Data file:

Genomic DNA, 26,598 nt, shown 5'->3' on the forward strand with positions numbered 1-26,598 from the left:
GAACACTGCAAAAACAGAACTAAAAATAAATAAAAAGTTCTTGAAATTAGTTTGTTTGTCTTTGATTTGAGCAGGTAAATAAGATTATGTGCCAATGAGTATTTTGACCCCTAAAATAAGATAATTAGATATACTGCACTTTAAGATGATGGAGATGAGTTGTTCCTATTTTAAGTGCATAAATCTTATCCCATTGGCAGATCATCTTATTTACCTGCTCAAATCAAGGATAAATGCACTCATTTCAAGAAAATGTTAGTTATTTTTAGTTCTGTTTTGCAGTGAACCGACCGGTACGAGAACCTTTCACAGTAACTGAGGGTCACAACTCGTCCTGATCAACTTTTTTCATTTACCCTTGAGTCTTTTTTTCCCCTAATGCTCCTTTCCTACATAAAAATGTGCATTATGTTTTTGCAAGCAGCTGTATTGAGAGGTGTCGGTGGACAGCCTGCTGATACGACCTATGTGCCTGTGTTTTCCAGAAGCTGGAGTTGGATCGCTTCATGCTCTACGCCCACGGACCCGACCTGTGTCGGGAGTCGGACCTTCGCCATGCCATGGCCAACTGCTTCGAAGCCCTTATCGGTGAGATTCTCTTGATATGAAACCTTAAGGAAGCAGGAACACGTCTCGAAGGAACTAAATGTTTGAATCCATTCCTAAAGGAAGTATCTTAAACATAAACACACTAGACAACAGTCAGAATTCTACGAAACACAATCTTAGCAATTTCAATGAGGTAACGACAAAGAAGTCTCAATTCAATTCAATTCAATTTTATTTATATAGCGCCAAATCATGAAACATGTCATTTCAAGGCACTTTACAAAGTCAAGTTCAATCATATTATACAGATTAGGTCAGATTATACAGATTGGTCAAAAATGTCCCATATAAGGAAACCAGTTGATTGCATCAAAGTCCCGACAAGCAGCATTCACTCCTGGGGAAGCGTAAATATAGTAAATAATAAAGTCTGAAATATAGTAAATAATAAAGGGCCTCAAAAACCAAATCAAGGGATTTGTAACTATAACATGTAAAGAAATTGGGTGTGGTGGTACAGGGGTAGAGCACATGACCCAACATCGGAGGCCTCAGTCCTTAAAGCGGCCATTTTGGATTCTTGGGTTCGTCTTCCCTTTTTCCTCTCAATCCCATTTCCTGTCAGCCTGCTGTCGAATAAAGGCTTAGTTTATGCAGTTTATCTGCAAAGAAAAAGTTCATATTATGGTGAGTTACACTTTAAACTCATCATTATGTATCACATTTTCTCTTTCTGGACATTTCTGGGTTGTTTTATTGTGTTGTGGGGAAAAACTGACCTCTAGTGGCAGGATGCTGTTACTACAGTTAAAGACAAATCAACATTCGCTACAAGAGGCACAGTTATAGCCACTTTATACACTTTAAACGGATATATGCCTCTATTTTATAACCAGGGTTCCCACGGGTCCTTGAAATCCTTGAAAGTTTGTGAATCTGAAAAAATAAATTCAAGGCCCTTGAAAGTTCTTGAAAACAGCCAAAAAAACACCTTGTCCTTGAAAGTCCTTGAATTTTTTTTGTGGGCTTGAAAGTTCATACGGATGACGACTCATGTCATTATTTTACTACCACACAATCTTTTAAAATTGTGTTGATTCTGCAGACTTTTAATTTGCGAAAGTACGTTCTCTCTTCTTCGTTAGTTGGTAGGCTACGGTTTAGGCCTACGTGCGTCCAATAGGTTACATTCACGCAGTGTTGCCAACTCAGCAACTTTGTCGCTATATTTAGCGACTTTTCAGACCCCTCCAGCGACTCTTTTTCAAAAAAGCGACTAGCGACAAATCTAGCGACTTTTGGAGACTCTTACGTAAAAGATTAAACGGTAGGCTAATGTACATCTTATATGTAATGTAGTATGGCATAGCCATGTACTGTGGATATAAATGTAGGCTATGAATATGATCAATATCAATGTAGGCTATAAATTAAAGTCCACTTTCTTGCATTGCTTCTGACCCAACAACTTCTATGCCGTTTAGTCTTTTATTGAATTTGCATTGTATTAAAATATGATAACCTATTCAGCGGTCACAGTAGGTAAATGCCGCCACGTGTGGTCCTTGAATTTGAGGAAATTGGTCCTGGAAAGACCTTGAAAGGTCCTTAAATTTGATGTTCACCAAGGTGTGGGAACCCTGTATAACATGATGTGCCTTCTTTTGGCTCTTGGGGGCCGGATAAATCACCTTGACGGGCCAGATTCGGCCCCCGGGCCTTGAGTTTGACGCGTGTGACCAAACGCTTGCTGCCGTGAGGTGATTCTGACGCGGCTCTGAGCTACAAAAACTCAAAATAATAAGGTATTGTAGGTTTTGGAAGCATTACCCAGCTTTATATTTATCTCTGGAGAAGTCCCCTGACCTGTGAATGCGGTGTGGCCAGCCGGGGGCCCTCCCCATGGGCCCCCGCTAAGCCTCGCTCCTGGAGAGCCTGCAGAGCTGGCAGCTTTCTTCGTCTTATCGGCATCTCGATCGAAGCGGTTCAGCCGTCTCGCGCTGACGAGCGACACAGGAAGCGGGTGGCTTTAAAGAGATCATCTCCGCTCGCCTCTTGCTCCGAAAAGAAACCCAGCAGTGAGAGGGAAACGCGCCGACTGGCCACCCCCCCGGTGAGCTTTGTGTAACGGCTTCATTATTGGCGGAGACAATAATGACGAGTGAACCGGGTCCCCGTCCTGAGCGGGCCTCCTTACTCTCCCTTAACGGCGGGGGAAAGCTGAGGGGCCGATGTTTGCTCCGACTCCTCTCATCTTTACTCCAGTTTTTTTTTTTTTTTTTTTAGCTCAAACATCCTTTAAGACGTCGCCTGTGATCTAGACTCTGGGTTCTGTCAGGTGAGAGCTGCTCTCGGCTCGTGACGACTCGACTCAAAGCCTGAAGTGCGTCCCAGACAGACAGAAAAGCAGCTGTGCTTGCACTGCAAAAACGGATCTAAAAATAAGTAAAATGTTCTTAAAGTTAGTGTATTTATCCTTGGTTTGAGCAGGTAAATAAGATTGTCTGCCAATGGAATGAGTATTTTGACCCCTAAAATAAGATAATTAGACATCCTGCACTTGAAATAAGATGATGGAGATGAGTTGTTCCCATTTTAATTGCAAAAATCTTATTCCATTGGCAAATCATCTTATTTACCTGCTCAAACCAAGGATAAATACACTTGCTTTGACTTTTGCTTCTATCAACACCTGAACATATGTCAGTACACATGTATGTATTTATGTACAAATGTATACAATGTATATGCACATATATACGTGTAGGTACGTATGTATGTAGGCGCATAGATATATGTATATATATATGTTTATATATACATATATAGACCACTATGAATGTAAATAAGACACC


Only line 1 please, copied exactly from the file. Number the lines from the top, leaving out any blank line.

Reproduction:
Genomic DNA, 26,598 nt, shown 5'->3' on the forward strand with positions numbered 1-26,598 from the left: